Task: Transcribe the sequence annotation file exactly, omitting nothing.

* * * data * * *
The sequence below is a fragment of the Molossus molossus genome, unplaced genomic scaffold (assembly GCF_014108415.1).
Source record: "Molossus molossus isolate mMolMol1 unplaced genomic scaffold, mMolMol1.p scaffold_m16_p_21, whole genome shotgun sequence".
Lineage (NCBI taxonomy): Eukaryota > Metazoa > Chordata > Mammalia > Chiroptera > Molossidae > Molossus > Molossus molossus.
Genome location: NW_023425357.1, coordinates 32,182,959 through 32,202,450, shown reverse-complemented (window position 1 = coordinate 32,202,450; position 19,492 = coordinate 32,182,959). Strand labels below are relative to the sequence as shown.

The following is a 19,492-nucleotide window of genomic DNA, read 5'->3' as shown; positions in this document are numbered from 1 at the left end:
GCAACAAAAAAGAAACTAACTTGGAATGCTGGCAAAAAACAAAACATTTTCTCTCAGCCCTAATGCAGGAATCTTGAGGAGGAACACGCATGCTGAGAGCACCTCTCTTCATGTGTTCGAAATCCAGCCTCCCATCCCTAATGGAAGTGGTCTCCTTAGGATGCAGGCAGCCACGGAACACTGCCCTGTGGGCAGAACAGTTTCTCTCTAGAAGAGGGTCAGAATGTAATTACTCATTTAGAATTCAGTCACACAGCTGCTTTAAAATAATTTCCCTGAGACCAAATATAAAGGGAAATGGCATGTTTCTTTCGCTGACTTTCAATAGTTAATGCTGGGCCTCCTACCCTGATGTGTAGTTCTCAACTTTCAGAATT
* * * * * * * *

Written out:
The sequence below is a fragment of the Molossus molossus genome, unplaced genomic scaffold (assembly GCF_014108415.1).
Source record: "Molossus molossus isolate mMolMol1 unplaced genomic scaffold, mMolMol1.p scaffold_m16_p_21, whole genome shotgun sequence".
Lineage (NCBI taxonomy): Eukaryota > Metazoa > Chordata > Mammalia > Chiroptera > Molossidae > Molossus > Molossus molossus.
Genome location: NW_023425357.1, coordinates 32,182,959 through 32,202,450, shown reverse-complemented (window position 1 = coordinate 32,202,450; position 19,492 = coordinate 32,182,959). Strand labels below are relative to the sequence as shown.

The following is a 19,492-nucleotide window of genomic DNA, read 5'->3' as shown; positions in this document are numbered from 1 at the left end:
GCAACAAAAAAGAAACTAACTTGGAATGCTGGCAAAAAACAAAACATTTTCTCTCAGCCCTAATGCAGGAATCTTGAGGAGGAACACGCATGCTGAGAGCACCTCTCTTCATGTGTTCGAAATCCAGCCTCCCATCCCTAATGGAAGTGGTCTCCTTAGGATGCAGGCAGCCACGGAACACTGCCCTGTGGGCAGAACAGTTTCTCTCTAGAAGAGGGTCAGAATGTAATTACTCATTTAGAATTCAGTCACACAGCTGCTTTAAAATAATTTCCCTGAGACCAAATATAAAGGGAAATGGCATGTTTCTTTCGCTGACTTTCAATAGTTAATGCTGGGCCTCCTACCCTGATGTGTAGTTCTCAACTTTCAGAATT